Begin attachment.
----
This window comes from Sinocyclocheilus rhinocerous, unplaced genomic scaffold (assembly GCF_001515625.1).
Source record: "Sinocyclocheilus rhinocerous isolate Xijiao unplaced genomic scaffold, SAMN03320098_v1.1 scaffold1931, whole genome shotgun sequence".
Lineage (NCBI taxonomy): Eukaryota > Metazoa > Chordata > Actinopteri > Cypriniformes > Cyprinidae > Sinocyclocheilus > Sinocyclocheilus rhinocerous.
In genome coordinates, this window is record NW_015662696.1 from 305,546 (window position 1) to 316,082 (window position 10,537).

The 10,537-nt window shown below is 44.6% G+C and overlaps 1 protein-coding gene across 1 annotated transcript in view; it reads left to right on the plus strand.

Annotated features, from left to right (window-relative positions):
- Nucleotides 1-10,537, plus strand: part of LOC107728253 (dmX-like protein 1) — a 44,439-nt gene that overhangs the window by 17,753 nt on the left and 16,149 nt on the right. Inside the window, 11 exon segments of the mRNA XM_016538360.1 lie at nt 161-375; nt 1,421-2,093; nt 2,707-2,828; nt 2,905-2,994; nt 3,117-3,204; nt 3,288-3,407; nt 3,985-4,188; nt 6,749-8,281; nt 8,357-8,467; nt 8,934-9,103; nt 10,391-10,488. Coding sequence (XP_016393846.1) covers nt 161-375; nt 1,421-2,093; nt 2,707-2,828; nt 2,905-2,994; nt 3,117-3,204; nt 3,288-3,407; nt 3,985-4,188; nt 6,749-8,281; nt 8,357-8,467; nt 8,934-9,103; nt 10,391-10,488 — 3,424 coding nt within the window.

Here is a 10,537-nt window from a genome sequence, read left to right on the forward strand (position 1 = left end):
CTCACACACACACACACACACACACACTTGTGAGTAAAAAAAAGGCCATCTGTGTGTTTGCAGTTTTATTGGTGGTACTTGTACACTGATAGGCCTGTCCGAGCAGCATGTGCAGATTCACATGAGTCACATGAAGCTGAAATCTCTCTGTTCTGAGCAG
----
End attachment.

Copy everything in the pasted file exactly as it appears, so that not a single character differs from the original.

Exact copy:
This window comes from Sinocyclocheilus rhinocerous, unplaced genomic scaffold (assembly GCF_001515625.1).
Source record: "Sinocyclocheilus rhinocerous isolate Xijiao unplaced genomic scaffold, SAMN03320098_v1.1 scaffold1931, whole genome shotgun sequence".
Lineage (NCBI taxonomy): Eukaryota > Metazoa > Chordata > Actinopteri > Cypriniformes > Cyprinidae > Sinocyclocheilus > Sinocyclocheilus rhinocerous.
In genome coordinates, this window is record NW_015662696.1 from 305,546 (window position 1) to 316,082 (window position 10,537).

The 10,537-nt window shown below is 44.6% G+C and overlaps 1 protein-coding gene across 1 annotated transcript in view; it reads left to right on the plus strand.

Annotated features, from left to right (window-relative positions):
- Nucleotides 1-10,537, plus strand: part of LOC107728253 (dmX-like protein 1) — a 44,439-nt gene that overhangs the window by 17,753 nt on the left and 16,149 nt on the right. Inside the window, 11 exon segments of the mRNA XM_016538360.1 lie at nt 161-375; nt 1,421-2,093; nt 2,707-2,828; nt 2,905-2,994; nt 3,117-3,204; nt 3,288-3,407; nt 3,985-4,188; nt 6,749-8,281; nt 8,357-8,467; nt 8,934-9,103; nt 10,391-10,488. Coding sequence (XP_016393846.1) covers nt 161-375; nt 1,421-2,093; nt 2,707-2,828; nt 2,905-2,994; nt 3,117-3,204; nt 3,288-3,407; nt 3,985-4,188; nt 6,749-8,281; nt 8,357-8,467; nt 8,934-9,103; nt 10,391-10,488 — 3,424 coding nt within the window.

Here is a 10,537-nt window from a genome sequence, read left to right on the forward strand (position 1 = left end):
CTCACACACACACACACACACACACACTTGTGAGTAAAAAAAAGGCCATCTGTGTGTTTGCAGTTTTATTGGTGGTACTTGTACACTGATAGGCCTGTCCGAGCAGCATGTGCAGATTCACATGAGTCACATGAAGCTGAAATCTCTCTGTTCTGAGCAG